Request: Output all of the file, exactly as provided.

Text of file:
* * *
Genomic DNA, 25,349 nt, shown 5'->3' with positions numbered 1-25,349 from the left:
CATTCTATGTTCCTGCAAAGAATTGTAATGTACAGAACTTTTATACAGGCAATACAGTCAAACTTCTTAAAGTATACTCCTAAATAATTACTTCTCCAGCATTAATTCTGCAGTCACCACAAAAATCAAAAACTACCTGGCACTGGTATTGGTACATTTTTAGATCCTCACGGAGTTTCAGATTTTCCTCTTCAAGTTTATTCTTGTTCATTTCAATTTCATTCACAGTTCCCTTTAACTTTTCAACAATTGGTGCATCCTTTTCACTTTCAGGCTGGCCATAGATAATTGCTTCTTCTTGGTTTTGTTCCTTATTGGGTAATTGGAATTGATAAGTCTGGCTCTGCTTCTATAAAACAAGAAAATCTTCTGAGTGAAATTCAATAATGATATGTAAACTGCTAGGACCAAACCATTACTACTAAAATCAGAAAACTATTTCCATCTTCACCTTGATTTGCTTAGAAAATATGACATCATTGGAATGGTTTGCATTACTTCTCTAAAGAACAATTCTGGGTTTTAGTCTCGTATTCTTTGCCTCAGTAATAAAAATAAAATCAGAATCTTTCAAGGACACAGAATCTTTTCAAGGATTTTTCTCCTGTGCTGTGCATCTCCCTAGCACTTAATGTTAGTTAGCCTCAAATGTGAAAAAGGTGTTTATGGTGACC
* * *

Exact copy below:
Genomic DNA, 25,349 nt, shown 5'->3' with positions numbered 1-25,349 from the left:
CATTCTATGTTCCTGCAAAGAATTGTAATGTACAGAACTTTTATACAGGCAATACAGTCAAACTTCTTAAAGTATACTCCTAAATAATTACTTCTCCAGCATTAATTCTGCAGTCACCACAAAAATCAAAAACTACCTGGCACTGGTATTGGTACATTTTTAGATCCTCACGGAGTTTCAGATTTTCCTCTTCAAGTTTATTCTTGTTCATTTCAATTTCATTCACAGTTCCCTTTAACTTTTCAACAATTGGTGCATCCTTTTCACTTTCAGGCTGGCCATAGATAATTGCTTCTTCTTGGTTTTGTTCCTTATTGGGTAATTGGAATTGATAAGTCTGGCTCTGCTTCTATAAAACAAGAAAATCTTCTGAGTGAAATTCAATAATGATATGTAAACTGCTAGGACCAAACCATTACTACTAAAATCAGAAAACTATTTCCATCTTCACCTTGATTTGCTTAGAAAATATGACATCATTGGAATGGTTTGCATTACTTCTCTAAAGAACAATTCTGGGTTTTAGTCTCGTATTCTTTGCCTCAGTAATAAAAATAAAATCAGAATCTTTCAAGGACACAGAATCTTTTCAAGGATTTTTCTCCTGTGCTGTGCATCTCCCTAGCACTTAATGTTAGTTAGCCTCAAATGTGAAAAAGGTGTTTATGGTGACC